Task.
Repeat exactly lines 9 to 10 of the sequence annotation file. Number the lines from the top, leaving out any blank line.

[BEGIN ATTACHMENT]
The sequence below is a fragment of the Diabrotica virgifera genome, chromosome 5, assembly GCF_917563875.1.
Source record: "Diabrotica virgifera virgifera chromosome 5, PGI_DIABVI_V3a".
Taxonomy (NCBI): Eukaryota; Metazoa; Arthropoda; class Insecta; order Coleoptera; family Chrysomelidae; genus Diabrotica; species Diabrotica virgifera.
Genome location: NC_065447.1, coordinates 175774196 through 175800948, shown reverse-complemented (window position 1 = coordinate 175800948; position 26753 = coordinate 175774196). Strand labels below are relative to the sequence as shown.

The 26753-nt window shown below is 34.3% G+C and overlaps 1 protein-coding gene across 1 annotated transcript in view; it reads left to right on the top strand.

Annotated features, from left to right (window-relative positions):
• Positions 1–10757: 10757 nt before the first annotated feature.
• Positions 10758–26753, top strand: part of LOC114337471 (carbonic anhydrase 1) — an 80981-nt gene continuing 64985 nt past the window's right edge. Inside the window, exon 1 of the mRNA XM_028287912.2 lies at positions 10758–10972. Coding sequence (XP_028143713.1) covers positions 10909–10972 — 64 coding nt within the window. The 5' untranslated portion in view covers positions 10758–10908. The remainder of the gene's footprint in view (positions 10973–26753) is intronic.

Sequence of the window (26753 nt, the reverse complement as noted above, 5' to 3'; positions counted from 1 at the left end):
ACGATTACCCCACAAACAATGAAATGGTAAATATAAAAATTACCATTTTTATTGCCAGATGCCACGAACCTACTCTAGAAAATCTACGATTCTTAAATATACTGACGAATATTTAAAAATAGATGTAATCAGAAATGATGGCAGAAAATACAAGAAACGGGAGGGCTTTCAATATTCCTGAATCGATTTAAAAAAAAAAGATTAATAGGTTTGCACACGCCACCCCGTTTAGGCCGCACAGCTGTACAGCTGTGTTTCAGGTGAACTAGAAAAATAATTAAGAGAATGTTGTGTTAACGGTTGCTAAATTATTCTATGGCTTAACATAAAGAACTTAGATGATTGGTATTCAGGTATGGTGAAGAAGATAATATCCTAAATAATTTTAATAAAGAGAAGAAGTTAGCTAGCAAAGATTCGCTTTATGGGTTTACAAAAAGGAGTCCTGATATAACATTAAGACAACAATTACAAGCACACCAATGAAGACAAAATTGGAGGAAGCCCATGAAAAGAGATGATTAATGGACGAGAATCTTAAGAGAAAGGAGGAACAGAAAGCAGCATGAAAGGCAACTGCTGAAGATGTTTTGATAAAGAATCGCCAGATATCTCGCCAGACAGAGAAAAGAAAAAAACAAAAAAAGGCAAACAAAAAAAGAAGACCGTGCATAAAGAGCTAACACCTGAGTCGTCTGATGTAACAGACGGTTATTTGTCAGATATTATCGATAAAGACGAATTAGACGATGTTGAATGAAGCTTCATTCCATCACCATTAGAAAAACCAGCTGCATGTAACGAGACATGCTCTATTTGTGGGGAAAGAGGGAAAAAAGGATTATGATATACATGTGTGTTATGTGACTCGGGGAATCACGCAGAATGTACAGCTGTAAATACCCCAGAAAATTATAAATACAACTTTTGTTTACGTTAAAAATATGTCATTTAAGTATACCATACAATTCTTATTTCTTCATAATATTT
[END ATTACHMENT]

Sequence of the window (26753 nt, the reverse complement as noted above, 5' to 3'; positions counted from 1 at the left end):
ACGATTACCCCACAAACAATGAAATGGTAAATATAAAAATTACCATTTTTATTGCCAGATGCCACGAACCTACTCTAGAAAATCTACGATTCTTAAATATACTGACGAATATTTAAAAATAGATGTAATCAGAAATGATGGCAGAAAATACAAGAAACGGGAGGGCTTTCAATATTCCTGAATCGATTTAAAAAAAAAAGATTAATAGGTTTGCACACGCCACCCCGTTTAGGCCGCACAGCTGTACAGCTGTGTTTCAGGTGAACTAGAAAAATAATTAAGAGAATGTTGTGTTAACGGTTGCTAAATTATTCTATGGCTTAACATAAAGAACTTAGATGATTGGTATTCAGGTATGGTGAAGAAGATAATATCCTAAATAATTTTAATAAAGAGAAGAAGTTAGCTAGCAAAGATTCGCTTTATGGGTTTACAAAAAGGAGTCCTGATATAACATTAAGACAACAATTACAAGCACACCAATGAAGACAAAATTGGAGGAAGCCCATGAAAAGAGATGATTAATGGACGAGAATCTTAAGAGAAAGGAGGAACAGAAAGCAGCATGAAAGGCAACTGCTGAAGATGTTTTGATAAAGAATCGCCAGATATCTCGCCAGACAGAGAAAAGAAAAAAACAAAAAAAGGCAAACAAAAAAAGAAGACCGTGCATAAAGAGCTAACACCTGAGTCGTCTGATGTAACAGACGGTTATTTGTCAGATATTATCGATAAAGACGAATTAGACGATGTTGAATGAAGCTTCATTCCATCACCATTAGAAAAACCAGCTGCATGTAACGAGACATGCTCTATTTGTGGGGAAAGAGGGAAAAAAGGATTATGATATACATGTGTGTTATGTGACTCGGGGAATCACGCAGAATGTACAGCTGTAAATACCCCAGAAAATTATAAATACAACTTTTGTTTACGTTAAAAATATGTCATTTAAGTATACCATACAATTCTTATTTCTTCATAATATTT